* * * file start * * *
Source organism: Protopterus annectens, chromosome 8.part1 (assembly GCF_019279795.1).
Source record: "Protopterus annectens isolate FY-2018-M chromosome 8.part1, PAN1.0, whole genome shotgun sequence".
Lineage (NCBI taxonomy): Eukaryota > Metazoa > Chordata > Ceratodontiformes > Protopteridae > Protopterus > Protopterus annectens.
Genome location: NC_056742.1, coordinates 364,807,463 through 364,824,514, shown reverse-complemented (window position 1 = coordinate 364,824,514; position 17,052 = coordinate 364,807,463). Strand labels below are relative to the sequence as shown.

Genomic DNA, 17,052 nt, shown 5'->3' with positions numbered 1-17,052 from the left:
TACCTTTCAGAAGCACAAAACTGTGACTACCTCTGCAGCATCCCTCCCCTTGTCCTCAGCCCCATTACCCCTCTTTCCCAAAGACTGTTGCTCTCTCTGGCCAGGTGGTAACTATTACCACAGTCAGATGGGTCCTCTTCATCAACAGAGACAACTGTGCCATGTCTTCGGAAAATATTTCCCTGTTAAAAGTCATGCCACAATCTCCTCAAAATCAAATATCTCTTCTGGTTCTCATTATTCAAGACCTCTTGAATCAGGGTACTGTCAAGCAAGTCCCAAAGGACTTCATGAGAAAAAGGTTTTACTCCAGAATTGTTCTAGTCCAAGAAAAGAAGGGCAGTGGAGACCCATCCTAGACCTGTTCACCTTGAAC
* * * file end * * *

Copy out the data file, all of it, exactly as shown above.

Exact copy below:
Source organism: Protopterus annectens, chromosome 8.part1 (assembly GCF_019279795.1).
Source record: "Protopterus annectens isolate FY-2018-M chromosome 8.part1, PAN1.0, whole genome shotgun sequence".
Lineage (NCBI taxonomy): Eukaryota > Metazoa > Chordata > Ceratodontiformes > Protopteridae > Protopterus > Protopterus annectens.
Genome location: NC_056742.1, coordinates 364,807,463 through 364,824,514, shown reverse-complemented (window position 1 = coordinate 364,824,514; position 17,052 = coordinate 364,807,463). Strand labels below are relative to the sequence as shown.

Genomic DNA, 17,052 nt, shown 5'->3' with positions numbered 1-17,052 from the left:
TACCTTTCAGAAGCACAAAACTGTGACTACCTCTGCAGCATCCCTCCCCTTGTCCTCAGCCCCATTACCCCTCTTTCCCAAAGACTGTTGCTCTCTCTGGCCAGGTGGTAACTATTACCACAGTCAGATGGGTCCTCTTCATCAACAGAGACAACTGTGCCATGTCTTCGGAAAATATTTCCCTGTTAAAAGTCATGCCACAATCTCCTCAAAATCAAATATCTCTTCTGGTTCTCATTATTCAAGACCTCTTGAATCAGGGTACTGTCAAGCAAGTCCCAAAGGACTTCATGAGAAAAAGGTTTTACTCCAGAATTGTTCTAGTCCAAGAAAAGAAGGGCAGTGGAGACCCATCCTAGACCTGTTCACCTTGAAC